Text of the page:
Verdict:★ ★ ☆ ☆ ☆
Title: Anatomies: The Human Body, Its Parts and The Stories They Tell
Author: Hugh Aldersey-Williams
Publish Date: 7 February 2013
Publisher: Viking Adult
Genre: non-fiction, Physiology, science, nature
Source: Spinebreakers (Penguin), finished copy
I was excited at first to read Hugh Aldersey-Williams’ take on the human body, in Anatomies, because I was interested in learning about how ideas of the body have developed our culture. For example, how the heart has become the love symbol and how we see it on such things as Milton Glaser’s ‘New York I Love You’.
I first became worried that Anatomies was going to be quite a scientific book (albeit dumbed down) when I realised that the Prologue was 19 pages long. It puts me right off when there are long introductions to books, like in Frankenstein there is a fifty page introduction to Mary Shelley’s back story. Nevertheless, I thought it would be best for me to read the Prologue of Anatomies as to know more about how this book came to be. Although, around ten pages in I quickly grew disinterest and I ended up skimming through the remaining nine pages. Luckily the following chapters of the book were less scientific and more engaging to follow.
What is good about this non-fiction book is that the parts of the human body, like the eye or the foot, have their own chapters to themselves so you don’t need to read from the beginning to the end; instead you can pick and choose the parts of the body which interest you. I read about such parts as the hand and I found out interesting information from why we hold up our pinkie when we drink from a tea cup to the inequalities faced by left-handers (of which I am one of this minority population).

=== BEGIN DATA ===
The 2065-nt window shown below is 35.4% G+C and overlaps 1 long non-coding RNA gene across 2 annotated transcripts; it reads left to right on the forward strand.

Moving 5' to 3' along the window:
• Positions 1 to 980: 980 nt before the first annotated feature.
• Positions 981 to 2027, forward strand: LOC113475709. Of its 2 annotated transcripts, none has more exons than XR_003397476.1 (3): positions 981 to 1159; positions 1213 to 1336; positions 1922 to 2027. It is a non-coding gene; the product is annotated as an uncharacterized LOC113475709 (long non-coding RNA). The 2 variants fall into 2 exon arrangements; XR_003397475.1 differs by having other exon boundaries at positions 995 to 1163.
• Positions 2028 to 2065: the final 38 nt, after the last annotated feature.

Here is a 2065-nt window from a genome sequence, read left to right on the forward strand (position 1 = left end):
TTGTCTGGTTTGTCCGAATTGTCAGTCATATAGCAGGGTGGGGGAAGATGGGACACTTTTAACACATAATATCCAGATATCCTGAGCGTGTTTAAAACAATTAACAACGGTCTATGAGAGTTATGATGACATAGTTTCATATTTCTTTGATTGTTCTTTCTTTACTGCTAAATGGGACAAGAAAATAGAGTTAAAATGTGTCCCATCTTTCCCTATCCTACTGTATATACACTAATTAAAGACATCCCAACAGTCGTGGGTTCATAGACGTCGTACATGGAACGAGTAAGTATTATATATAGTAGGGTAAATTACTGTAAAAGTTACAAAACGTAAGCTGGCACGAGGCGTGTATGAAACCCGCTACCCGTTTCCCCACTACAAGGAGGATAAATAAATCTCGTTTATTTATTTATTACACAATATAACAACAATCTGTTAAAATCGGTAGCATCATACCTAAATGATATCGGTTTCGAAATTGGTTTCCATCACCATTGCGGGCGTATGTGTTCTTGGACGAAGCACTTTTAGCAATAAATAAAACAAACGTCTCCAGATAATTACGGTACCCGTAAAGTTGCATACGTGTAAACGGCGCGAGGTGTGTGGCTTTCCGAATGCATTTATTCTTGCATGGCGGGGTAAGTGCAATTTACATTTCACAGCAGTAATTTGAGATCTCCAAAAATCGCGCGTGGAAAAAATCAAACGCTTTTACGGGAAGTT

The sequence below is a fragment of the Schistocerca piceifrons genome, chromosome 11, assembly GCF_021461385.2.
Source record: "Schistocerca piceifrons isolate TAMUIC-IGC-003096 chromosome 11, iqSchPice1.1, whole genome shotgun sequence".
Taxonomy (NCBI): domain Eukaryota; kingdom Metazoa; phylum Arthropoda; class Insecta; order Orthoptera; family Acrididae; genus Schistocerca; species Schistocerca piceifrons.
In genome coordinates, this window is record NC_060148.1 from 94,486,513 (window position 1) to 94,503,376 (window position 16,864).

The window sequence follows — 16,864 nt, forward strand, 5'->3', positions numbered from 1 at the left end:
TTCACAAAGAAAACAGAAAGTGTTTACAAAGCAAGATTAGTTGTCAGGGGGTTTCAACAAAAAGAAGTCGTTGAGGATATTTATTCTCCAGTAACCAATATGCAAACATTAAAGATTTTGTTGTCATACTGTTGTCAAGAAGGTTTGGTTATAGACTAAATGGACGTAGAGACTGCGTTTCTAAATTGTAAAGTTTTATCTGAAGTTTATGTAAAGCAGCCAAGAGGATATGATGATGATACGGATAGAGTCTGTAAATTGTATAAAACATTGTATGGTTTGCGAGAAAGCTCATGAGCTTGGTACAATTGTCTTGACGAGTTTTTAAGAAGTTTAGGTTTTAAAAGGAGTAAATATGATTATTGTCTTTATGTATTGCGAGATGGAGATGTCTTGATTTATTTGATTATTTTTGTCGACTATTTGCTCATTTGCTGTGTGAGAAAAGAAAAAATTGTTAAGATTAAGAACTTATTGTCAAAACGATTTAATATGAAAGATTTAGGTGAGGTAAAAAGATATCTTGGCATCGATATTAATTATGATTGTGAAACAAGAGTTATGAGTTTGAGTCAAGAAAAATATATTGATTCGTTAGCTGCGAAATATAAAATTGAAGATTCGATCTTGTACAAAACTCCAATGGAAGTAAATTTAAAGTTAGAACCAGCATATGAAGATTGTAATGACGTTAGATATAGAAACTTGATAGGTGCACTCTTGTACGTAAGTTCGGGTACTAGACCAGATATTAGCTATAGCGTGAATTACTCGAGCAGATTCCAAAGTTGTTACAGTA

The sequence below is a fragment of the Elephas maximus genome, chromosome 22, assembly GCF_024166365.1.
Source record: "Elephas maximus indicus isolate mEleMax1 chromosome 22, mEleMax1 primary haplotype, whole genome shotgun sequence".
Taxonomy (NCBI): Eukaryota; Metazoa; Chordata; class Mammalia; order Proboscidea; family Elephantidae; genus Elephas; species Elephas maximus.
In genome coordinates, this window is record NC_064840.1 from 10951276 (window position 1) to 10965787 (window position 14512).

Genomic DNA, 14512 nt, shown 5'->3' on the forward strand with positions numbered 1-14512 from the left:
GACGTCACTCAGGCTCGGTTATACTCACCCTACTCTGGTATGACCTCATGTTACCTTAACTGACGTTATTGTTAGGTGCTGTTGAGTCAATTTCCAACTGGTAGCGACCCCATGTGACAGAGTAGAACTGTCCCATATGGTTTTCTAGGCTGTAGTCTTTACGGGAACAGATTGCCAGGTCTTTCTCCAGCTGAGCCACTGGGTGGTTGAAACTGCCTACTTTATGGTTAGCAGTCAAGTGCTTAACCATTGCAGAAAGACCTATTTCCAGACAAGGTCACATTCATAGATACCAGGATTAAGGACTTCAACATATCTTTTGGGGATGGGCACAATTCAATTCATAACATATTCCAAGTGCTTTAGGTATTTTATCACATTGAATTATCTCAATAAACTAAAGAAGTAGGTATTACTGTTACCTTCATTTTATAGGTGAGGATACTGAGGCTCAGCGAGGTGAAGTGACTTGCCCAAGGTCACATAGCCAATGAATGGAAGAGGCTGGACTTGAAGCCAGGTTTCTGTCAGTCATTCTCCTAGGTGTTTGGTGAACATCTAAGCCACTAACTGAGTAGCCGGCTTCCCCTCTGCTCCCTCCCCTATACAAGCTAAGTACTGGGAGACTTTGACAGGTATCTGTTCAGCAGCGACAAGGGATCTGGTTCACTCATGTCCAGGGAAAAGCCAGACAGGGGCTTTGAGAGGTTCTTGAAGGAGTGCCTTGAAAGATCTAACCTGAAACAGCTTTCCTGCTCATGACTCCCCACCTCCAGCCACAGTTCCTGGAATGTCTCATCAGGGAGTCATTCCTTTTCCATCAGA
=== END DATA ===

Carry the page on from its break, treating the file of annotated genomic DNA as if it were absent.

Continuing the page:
I must admit that I didn’t read the whole of Anatomies as I believe it is something you need to be in the mood to read about or else the information will just seep out of your brain cells. However, I think this will be a fascinating read if you are interested in the human body, culture and if you are taking biology at school.